Inequity is undoubtedly the most persistent and pressing challenge facing the healthcare industry today. Health inequities are the result of unfair systems negatively affecting the living conditions, access to care and overall health status of individuals, usually those from disadvantaged or historically marginalized groups.
The COVID-19 pandemic has severely exacerbated long-standing disparities in healthcare and health outcomes. As a society, we must move beyond reactive narratives toward proactive intervention.
An absolute unwillingness to continue to accept these inequities drives my passion to catalyze change and informs the comprehensive approach I help lead through Sutter Health’s Institute for Advancing Health Equity. Our outlook centers on uncovering inequities in healthcare and furthering solutions within our health system, communities and the nation. Addressing bias is an integral part of this work.
Through our organization’s efforts, we’ve seen firsthand how bias can manifest in various aspects of medicine, bringing with it wide-ranging and harmful impacts on patients, their families and the communities we serve. While progress has been made, solutions are still needed—which is why we’re committed to developing a multi-dimensional strategy across our integrated network to uncover hidden bias.
Bias in healthcare—whether on the part of individuals (such as unconscious bias) or structurally built into algorithms, treatment protocols and devices—is well-documented by researchers and is known to be a key contributor to adverse health outcomes.
For years, a critical component of Sutter’s health equity work has been increasing awareness among our health system leaders, clinicians and employees of this bias and of the importance of providing care guided by the principles of cultural humility. As more health systems work to expand their unconscious bias mitigation strategies, greater clarity and guidance are needed.
To address this, the institute recently hosted the Unconscious Bias in Healthcare Symposium alongside the California Medical Association, Physicians for a Healthy California and the California Primary Care Association, bringing together health equity experts, researchers, clinicians and policymakers for a day of focused discussion and problem solving. Insights from the event will inform the development of interventions and new evidence-based recommendations to help ensure future unconscious bias mitigation strategies are measurable and effective. These tangible recommendations will be released in early 2023 to help providers nationwide move closer to achieving the intended goal: improved and equitable outcomes for patients.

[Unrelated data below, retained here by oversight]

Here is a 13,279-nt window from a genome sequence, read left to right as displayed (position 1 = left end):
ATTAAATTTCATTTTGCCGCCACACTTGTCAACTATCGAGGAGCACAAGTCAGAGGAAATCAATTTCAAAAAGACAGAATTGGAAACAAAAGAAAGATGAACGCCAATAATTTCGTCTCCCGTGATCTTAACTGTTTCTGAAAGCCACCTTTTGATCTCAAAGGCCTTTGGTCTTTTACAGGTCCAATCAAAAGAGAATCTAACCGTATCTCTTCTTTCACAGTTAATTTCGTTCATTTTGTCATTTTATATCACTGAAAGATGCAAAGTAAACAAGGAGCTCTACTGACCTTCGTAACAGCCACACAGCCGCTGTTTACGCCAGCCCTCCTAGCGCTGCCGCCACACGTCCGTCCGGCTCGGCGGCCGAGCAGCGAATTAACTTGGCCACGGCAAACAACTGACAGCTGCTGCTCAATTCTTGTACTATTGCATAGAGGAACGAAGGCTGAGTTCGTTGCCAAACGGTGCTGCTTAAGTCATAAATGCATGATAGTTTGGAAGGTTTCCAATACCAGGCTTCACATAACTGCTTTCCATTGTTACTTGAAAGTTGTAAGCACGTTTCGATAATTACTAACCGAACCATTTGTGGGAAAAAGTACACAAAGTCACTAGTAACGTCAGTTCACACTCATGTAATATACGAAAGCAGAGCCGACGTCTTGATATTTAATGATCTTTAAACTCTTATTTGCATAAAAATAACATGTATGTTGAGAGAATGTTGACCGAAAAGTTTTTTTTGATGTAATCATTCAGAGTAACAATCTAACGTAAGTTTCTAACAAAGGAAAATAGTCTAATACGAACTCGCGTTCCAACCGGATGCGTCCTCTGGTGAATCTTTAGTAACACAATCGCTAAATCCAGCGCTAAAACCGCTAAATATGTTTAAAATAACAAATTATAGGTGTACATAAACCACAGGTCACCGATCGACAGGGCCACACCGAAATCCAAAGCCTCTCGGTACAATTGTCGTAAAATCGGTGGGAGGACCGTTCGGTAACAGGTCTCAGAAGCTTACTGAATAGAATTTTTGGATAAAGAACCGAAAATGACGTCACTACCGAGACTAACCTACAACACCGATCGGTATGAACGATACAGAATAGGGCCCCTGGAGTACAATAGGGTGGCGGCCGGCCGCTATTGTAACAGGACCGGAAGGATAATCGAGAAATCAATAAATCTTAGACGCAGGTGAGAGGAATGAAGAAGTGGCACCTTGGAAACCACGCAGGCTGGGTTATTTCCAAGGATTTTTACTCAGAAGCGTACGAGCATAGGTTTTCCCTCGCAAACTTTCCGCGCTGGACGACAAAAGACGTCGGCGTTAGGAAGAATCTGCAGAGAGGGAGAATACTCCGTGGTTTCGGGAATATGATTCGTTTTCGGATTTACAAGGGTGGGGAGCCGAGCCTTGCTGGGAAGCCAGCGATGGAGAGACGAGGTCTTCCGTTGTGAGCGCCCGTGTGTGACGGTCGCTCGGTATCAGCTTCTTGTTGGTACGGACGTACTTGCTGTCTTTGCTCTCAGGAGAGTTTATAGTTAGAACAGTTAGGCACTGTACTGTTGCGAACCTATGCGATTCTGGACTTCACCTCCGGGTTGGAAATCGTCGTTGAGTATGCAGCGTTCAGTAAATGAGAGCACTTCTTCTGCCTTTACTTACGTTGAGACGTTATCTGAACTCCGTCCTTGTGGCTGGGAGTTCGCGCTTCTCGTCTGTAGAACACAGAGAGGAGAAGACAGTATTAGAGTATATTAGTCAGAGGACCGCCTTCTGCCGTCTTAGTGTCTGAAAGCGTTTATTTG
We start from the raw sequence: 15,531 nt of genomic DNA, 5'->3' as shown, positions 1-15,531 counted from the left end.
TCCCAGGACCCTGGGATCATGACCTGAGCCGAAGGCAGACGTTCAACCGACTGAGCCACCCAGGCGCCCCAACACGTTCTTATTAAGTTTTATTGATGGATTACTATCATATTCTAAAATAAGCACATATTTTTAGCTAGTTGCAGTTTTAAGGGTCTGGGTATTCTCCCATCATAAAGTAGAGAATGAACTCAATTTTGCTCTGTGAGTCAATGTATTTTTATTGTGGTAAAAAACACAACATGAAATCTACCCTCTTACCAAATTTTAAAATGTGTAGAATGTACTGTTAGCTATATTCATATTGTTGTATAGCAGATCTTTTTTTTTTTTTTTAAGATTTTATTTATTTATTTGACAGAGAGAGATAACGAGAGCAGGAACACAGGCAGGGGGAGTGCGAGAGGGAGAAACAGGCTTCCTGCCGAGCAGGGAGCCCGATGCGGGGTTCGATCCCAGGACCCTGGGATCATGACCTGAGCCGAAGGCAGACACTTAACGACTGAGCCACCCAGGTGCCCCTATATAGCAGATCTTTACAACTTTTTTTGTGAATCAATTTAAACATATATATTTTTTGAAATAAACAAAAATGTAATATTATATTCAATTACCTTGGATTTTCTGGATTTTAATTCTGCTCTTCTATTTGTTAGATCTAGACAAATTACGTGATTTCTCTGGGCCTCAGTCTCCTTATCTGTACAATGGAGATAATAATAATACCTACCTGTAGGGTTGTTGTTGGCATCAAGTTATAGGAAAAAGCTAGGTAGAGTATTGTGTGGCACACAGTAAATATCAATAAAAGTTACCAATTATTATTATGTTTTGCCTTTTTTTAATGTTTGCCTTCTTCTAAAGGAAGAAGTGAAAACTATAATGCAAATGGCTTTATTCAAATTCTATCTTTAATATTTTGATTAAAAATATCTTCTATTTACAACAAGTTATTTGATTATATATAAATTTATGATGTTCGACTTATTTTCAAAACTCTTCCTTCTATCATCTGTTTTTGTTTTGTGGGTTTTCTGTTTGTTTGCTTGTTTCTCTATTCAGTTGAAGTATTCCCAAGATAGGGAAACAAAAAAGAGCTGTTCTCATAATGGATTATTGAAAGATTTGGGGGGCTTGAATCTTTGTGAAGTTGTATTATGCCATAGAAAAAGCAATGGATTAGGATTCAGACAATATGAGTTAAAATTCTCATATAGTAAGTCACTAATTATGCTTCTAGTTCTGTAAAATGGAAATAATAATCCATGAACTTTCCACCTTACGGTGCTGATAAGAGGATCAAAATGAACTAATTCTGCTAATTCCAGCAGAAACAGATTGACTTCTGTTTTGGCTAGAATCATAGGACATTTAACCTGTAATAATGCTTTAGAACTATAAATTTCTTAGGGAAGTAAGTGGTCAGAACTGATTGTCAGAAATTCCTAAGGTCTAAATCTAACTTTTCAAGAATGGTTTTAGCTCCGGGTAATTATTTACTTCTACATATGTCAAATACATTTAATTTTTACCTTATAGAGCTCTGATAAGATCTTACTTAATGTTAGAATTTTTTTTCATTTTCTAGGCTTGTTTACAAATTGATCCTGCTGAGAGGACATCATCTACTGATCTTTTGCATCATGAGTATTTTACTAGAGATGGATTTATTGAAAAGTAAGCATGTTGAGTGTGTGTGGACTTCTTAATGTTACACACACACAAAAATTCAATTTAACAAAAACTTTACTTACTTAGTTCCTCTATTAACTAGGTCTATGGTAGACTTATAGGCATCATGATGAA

Bias can also exist in the scientific tools we use for clinical decision-making, affecting how we care for different groups of patients. Pulse oximetry (used to measure blood oxygen), which was so heavily relied upon during the pandemic, is a prime example. In September, our team published research that cites bias in the device, which could have led to significant COVID-19 treatment delays for Black patients. The findings—supported by a study published in JAMA Internal Medicine—not only contributed to our understanding of COVID-19 disparities experienced by communities of color, but also increased awareness around the need for changes to devices and our standards as a society in testing and approving them. I’m pleased that the Food and Drug Administration recently recognized this, too, and that our study adds to the mounting evidence under consideration to inform FDA deliberations regarding this specific issue.
Our institute is also focused on identifying bias in the algorithms used to determine patient risk factors for things like sepsis, hospital readmission and palliative care. Unwinding systemic racism from healthcare is an ongoing and multi-layered process that requires action from every facet of the healthcare industry. As health systems and other providers look to address bias in healthcare, we have an opportunity—and a duty to our patients—to get this right.